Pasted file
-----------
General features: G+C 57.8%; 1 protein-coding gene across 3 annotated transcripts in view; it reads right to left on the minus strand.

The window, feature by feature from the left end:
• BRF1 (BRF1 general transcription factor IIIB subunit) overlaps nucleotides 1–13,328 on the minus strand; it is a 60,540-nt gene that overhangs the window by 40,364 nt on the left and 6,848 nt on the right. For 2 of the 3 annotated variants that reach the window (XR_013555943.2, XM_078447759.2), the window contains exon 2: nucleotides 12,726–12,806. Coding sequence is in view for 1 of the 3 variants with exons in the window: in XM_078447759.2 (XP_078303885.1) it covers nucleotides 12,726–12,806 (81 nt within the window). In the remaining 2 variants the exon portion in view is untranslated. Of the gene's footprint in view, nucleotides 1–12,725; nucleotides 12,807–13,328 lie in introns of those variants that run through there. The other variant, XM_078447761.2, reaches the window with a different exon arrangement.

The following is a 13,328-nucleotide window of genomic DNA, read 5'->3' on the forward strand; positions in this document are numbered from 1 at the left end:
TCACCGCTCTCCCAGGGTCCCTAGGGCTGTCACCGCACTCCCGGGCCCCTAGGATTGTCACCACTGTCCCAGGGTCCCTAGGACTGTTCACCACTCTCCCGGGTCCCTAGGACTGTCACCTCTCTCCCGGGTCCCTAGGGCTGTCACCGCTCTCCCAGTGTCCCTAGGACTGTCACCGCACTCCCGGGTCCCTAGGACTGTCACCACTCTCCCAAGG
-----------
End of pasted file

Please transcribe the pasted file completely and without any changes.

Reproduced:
General features: G+C 57.8%; 1 protein-coding gene across 3 annotated transcripts in view; it reads right to left on the minus strand.

The window, feature by feature from the left end:
• BRF1 (BRF1 general transcription factor IIIB subunit) overlaps nucleotides 1–13,328 on the minus strand; it is a 60,540-nt gene that overhangs the window by 40,364 nt on the left and 6,848 nt on the right. For 2 of the 3 annotated variants that reach the window (XR_013555943.2, XM_078447759.2), the window contains exon 2: nucleotides 12,726–12,806. Coding sequence is in view for 1 of the 3 variants with exons in the window: in XM_078447759.2 (XP_078303885.1) it covers nucleotides 12,726–12,806 (81 nt within the window). In the remaining 2 variants the exon portion in view is untranslated. Of the gene's footprint in view, nucleotides 1–12,725; nucleotides 12,807–13,328 lie in introns of those variants that run through there. The other variant, XM_078447761.2, reaches the window with a different exon arrangement.

The following is a 13,328-nucleotide window of genomic DNA, read 5'->3' on the forward strand; positions in this document are numbered from 1 at the left end:
TCACCGCTCTCCCAGGGTCCCTAGGGCTGTCACCGCACTCCCGGGCCCCTAGGATTGTCACCACTGTCCCAGGGTCCCTAGGACTGTTCACCACTCTCCCGGGTCCCTAGGACTGTCACCTCTCTCCCGGGTCCCTAGGGCTGTCACCGCTCTCCCAGTGTCCCTAGGACTGTCACCGCACTCCCGGGTCCCTAGGACTGTCACCACTCTCCCAAGG